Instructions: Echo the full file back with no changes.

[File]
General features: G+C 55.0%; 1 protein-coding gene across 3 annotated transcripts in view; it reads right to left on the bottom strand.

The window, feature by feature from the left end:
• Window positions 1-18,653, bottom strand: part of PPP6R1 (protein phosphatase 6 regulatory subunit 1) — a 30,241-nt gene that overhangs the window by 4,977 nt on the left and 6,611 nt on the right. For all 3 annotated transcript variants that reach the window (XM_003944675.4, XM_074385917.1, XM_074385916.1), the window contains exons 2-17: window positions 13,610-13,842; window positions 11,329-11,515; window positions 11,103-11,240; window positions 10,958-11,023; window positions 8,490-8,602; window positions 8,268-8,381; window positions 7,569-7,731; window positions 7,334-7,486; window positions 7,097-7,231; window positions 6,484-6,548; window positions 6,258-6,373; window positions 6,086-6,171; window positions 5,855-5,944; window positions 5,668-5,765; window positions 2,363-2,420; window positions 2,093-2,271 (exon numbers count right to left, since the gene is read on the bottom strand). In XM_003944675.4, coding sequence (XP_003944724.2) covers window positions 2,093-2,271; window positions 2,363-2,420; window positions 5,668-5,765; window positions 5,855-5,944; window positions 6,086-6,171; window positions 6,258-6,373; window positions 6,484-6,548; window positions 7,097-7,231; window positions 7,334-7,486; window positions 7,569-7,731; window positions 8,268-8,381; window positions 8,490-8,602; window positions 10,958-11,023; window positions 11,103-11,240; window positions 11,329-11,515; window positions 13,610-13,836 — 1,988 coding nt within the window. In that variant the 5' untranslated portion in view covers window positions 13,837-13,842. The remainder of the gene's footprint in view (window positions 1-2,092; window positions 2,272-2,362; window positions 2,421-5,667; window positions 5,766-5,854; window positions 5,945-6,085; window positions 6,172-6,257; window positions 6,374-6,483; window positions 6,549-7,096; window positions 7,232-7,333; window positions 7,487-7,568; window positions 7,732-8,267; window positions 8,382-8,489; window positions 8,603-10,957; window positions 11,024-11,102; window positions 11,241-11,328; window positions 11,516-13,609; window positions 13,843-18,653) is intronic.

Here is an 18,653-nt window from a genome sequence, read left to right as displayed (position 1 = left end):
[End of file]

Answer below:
General features: G+C 55.0%; 1 protein-coding gene across 3 annotated transcripts in view; it reads right to left on the bottom strand.

The window, feature by feature from the left end:
• Window positions 1-18,653, bottom strand: part of PPP6R1 (protein phosphatase 6 regulatory subunit 1) — a 30,241-nt gene that overhangs the window by 4,977 nt on the left and 6,611 nt on the right. For all 3 annotated transcript variants that reach the window (XM_003944675.4, XM_074385917.1, XM_074385916.1), the window contains exons 2-17: window positions 13,610-13,842; window positions 11,329-11,515; window positions 11,103-11,240; window positions 10,958-11,023; window positions 8,490-8,602; window positions 8,268-8,381; window positions 7,569-7,731; window positions 7,334-7,486; window positions 7,097-7,231; window positions 6,484-6,548; window positions 6,258-6,373; window positions 6,086-6,171; window positions 5,855-5,944; window positions 5,668-5,765; window positions 2,363-2,420; window positions 2,093-2,271 (exon numbers count right to left, since the gene is read on the bottom strand). In XM_003944675.4, coding sequence (XP_003944724.2) covers window positions 2,093-2,271; window positions 2,363-2,420; window positions 5,668-5,765; window positions 5,855-5,944; window positions 6,086-6,171; window positions 6,258-6,373; window positions 6,484-6,548; window positions 7,097-7,231; window positions 7,334-7,486; window positions 7,569-7,731; window positions 8,268-8,381; window positions 8,490-8,602; window positions 10,958-11,023; window positions 11,103-11,240; window positions 11,329-11,515; window positions 13,610-13,836 — 1,988 coding nt within the window. In that variant the 5' untranslated portion in view covers window positions 13,837-13,842. The remainder of the gene's footprint in view (window positions 1-2,092; window positions 2,272-2,362; window positions 2,421-5,667; window positions 5,766-5,854; window positions 5,945-6,085; window positions 6,172-6,257; window positions 6,374-6,483; window positions 6,549-7,096; window positions 7,232-7,333; window positions 7,487-7,568; window positions 7,732-8,267; window positions 8,382-8,489; window positions 8,603-10,957; window positions 11,024-11,102; window positions 11,241-11,328; window positions 11,516-13,609; window positions 13,843-18,653) is intronic.

Here is an 18,653-nt window from a genome sequence, read left to right as displayed (position 1 = left end):